Do you care about the blockchain? Should you?
Wall street is a big fan of digital ledgers these days. There are a lot of startups attempting to use digital ledgers to speed up cash settlements. Basically, these startups are trying to reduce the delay between the day a person sends money and the day the person receives the money. Generally speaking, this is achieved by attaching ownership and transaction information directly to a digital record of an asset (this is basically what “blockchain” technology does). This eliminates the need for a bank receiving a cash transfer to confirm to the bank that is initiating a transfer or transaction, via a confirmation procedure separate from the underlying transfer or transaction, the identity of the recipient (of transfer) or counterparty (to the transaction) and that the bank has, in fact, received the transfer or executed the transaction.
Why do they want to eliminate this step? Because, at least with respect to a simple cash transfer, money stuck in a settlement cycle is money that a bank can’t use as a credit multiplier. Quicker settlements = good for business (one could argue that it is even a net gain to the entire economy, not merely the parties to the transfer or transaction). There is really no drawback to this kind of advancement – no one stands to gain from sticking with the old way of doing things.
Looking at it that way, blockchain, or, in any event, the tightly packaged confirmation procedure that blockchain embodies, is obviously great. This got us to thinking – what is really going on when a tipper leaves a tip? (all we really think about at tiptotem is tipping.) What components of a tipping transaction are susceptible to an improvement that brings more value to a tipper and tippee? Could we export something like the blockchain to tipping?
We think it’s possible and we think we have done that. Like the blockchain for wall street, we believe that a proper blockchain for tips and other gratuities must also have as its end result a cash multiplier effect – meaning, one gets paid more by using the blockchain for tips than one would get paid by not using it. A net gain for everyone. Working from this assumption, we realized that tiptotem’s blockchain must ledger-ize tips in a way that increases the potential size or frequency of tips overall. We believe that this is achieved, first and foremost, by capturing information associated with tipping and exposing that information to potential tippers and tippees in order to inform future tips. Basically, it requires introducing a social ledger to tipping.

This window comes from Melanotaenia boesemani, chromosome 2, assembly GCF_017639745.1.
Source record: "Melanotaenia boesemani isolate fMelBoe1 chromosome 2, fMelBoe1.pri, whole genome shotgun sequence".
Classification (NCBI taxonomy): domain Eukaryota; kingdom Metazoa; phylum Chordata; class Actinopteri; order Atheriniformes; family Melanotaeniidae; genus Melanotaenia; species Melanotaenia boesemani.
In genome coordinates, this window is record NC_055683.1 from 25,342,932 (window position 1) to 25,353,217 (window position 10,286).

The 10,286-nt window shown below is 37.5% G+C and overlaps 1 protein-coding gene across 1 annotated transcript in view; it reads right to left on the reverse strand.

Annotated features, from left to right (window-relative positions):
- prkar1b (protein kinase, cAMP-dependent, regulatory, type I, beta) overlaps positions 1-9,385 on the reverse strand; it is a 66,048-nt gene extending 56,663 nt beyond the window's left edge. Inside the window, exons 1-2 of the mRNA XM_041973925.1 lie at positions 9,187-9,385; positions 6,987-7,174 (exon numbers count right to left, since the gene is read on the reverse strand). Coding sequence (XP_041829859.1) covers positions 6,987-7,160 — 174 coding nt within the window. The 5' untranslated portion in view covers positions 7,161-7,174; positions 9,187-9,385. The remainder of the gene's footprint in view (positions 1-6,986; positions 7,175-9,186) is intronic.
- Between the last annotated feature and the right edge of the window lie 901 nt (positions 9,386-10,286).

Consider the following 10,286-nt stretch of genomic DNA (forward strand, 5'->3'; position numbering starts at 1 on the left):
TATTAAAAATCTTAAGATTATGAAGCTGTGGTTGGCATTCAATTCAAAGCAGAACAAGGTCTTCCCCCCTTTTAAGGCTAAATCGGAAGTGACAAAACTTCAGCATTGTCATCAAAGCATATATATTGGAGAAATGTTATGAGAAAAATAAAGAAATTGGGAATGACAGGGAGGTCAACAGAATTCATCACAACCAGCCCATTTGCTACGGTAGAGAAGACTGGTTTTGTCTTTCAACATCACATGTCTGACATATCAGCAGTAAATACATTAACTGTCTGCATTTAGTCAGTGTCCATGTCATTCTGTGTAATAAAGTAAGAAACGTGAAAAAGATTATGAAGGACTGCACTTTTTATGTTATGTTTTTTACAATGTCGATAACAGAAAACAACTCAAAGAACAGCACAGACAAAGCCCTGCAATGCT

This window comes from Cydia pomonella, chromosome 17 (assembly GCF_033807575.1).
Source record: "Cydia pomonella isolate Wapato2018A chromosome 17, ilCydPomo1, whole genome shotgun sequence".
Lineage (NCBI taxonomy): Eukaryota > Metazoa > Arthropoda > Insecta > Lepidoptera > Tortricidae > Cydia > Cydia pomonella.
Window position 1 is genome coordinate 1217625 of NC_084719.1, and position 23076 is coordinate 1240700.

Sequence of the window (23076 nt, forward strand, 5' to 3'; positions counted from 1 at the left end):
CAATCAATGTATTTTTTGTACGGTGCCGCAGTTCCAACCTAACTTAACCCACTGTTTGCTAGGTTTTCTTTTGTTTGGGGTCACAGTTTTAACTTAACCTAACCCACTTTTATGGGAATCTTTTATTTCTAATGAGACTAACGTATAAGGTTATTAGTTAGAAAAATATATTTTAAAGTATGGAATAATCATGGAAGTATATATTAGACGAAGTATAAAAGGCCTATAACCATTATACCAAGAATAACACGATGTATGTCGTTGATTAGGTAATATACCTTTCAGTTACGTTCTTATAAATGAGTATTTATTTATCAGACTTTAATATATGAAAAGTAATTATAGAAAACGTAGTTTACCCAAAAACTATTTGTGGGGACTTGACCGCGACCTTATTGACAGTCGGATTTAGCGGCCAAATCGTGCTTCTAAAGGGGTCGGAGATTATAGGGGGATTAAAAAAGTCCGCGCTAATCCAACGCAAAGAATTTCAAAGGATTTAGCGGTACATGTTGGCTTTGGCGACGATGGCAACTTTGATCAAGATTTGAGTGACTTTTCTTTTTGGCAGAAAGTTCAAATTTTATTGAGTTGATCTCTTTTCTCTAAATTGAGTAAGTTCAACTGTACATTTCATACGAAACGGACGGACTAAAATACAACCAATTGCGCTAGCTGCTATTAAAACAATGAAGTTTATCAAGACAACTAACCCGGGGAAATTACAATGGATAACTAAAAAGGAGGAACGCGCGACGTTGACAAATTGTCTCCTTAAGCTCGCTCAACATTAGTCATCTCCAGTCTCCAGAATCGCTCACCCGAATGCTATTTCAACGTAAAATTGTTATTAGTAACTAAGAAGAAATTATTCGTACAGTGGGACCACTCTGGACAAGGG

What does a “social ledger” for tips look like in practical terms? It means that anyone that is tipping you can see what amount others have tipped you recently, which probably discourages miserly tipping. It means that anyone you have tipped has a name and a face that you can attach that memory to, which enhances the value of the service you received behind the tip. It means that you can ask that old bartender you used to trade stories with where they are working these days, which enhances the bartender’s connection with customers and fans and earns her more tips. It means you can tip before you arrive or after you've gone home, which promises to earn you better service now and in the future.
So, should you care about the blockchain? Well, insofar as it affects your own paycheck, maybe you should. Do you stand to gain from sticking with the way you currently receive tips? If you had the opportunity to re-think the tip jar, what would you devise? How would you structure a “digital tip jar” to make sure you get paid what you think you’ve earned? What do you think a “blockchain for tips” would look like?
Tweet us your thoughts on twitter @tiptotem . . . .